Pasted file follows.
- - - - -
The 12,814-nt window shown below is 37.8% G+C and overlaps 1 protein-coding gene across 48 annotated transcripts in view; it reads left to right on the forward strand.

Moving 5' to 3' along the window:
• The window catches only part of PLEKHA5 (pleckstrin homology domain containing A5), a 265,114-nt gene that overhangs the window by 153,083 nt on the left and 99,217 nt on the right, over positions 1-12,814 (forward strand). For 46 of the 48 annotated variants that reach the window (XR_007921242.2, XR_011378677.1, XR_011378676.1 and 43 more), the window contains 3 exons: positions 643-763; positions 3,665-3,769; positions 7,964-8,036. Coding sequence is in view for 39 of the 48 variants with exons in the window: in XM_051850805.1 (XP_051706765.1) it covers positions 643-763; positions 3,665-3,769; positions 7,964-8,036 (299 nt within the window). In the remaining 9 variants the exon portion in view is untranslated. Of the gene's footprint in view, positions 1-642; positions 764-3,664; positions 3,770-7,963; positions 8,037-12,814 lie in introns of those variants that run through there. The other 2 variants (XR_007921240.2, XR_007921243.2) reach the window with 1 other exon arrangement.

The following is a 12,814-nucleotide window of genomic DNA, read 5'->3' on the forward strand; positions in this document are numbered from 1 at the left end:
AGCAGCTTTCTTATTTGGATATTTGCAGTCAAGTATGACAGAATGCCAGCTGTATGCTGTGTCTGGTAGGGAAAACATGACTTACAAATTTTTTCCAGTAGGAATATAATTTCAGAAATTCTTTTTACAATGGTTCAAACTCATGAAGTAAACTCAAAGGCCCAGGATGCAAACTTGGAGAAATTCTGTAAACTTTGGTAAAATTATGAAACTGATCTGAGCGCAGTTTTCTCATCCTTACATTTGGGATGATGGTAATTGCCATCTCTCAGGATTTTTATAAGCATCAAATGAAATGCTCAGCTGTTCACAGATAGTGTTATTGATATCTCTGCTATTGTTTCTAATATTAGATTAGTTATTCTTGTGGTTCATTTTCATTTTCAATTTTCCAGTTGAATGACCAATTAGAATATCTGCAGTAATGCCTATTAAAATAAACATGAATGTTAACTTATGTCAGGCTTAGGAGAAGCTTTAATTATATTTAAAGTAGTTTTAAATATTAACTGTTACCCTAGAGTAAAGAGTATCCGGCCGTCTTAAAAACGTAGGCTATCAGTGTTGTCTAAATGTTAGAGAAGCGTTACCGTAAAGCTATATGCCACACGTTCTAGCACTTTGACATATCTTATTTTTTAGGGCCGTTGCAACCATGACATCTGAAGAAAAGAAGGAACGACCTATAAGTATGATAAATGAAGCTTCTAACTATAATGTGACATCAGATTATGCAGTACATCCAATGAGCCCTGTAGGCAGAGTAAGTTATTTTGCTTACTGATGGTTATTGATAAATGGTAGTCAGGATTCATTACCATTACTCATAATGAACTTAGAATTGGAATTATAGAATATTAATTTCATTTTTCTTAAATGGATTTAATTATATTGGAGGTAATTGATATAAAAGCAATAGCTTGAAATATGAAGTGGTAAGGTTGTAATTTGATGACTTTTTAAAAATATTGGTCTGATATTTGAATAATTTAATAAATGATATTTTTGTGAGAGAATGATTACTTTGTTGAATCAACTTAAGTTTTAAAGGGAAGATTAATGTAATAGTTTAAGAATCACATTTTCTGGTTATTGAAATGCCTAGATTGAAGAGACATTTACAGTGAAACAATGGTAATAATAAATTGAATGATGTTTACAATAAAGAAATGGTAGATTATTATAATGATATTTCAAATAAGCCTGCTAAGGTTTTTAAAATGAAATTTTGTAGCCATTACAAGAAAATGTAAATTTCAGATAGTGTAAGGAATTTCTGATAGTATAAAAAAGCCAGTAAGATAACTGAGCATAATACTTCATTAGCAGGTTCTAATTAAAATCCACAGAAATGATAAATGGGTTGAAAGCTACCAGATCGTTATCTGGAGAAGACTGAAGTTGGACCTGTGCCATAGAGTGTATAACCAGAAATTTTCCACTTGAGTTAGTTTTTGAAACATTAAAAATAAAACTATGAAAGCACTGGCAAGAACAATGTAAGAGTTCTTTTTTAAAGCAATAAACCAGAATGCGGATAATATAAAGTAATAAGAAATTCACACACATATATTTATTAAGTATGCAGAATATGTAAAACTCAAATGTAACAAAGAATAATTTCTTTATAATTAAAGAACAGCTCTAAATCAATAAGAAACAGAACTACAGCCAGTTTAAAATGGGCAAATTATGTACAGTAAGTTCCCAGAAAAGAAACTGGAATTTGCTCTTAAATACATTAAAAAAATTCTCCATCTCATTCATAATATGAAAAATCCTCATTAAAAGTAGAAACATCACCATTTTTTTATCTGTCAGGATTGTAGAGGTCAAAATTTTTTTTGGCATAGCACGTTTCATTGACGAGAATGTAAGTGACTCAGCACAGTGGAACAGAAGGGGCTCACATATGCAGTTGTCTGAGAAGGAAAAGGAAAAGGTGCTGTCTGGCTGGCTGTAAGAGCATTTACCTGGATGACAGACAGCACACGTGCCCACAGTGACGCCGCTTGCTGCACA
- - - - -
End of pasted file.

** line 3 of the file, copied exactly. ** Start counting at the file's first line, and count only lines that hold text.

• The window catches only part of PLEKHA5 (pleckstrin homology domain containing A5), a 265,114-nt gene that overhangs the window by 153,083 nt on the left and 99,217 nt on the right, over positions 1-12,814 (forward strand). For 46 of the 48 annotated variants that reach the window (XR_007921242.2, XR_011378677.1, XR_011378676.1 and 43 more), the window contains 3 exons: positions 643-763; positions 3,665-3,769; positions 7,964-8,036. Coding sequence is in view for 39 of the 48 variants with exons in the window: in XM_051850805.1 (XP_051706765.1) it covers positions 643-763; positions 3,665-3,769; positions 7,964-8,036 (299 nt within the window). In the remaining 9 variants the exon portion in view is untranslated. Of the gene's footprint in view, positions 1-642; positions 764-3,664; positions 3,770-7,963; positions 8,037-12,814 lie in introns of those variants that run through there. The other 2 variants (XR_007921240.2, XR_007921243.2) reach the window with 1 other exon arrangement.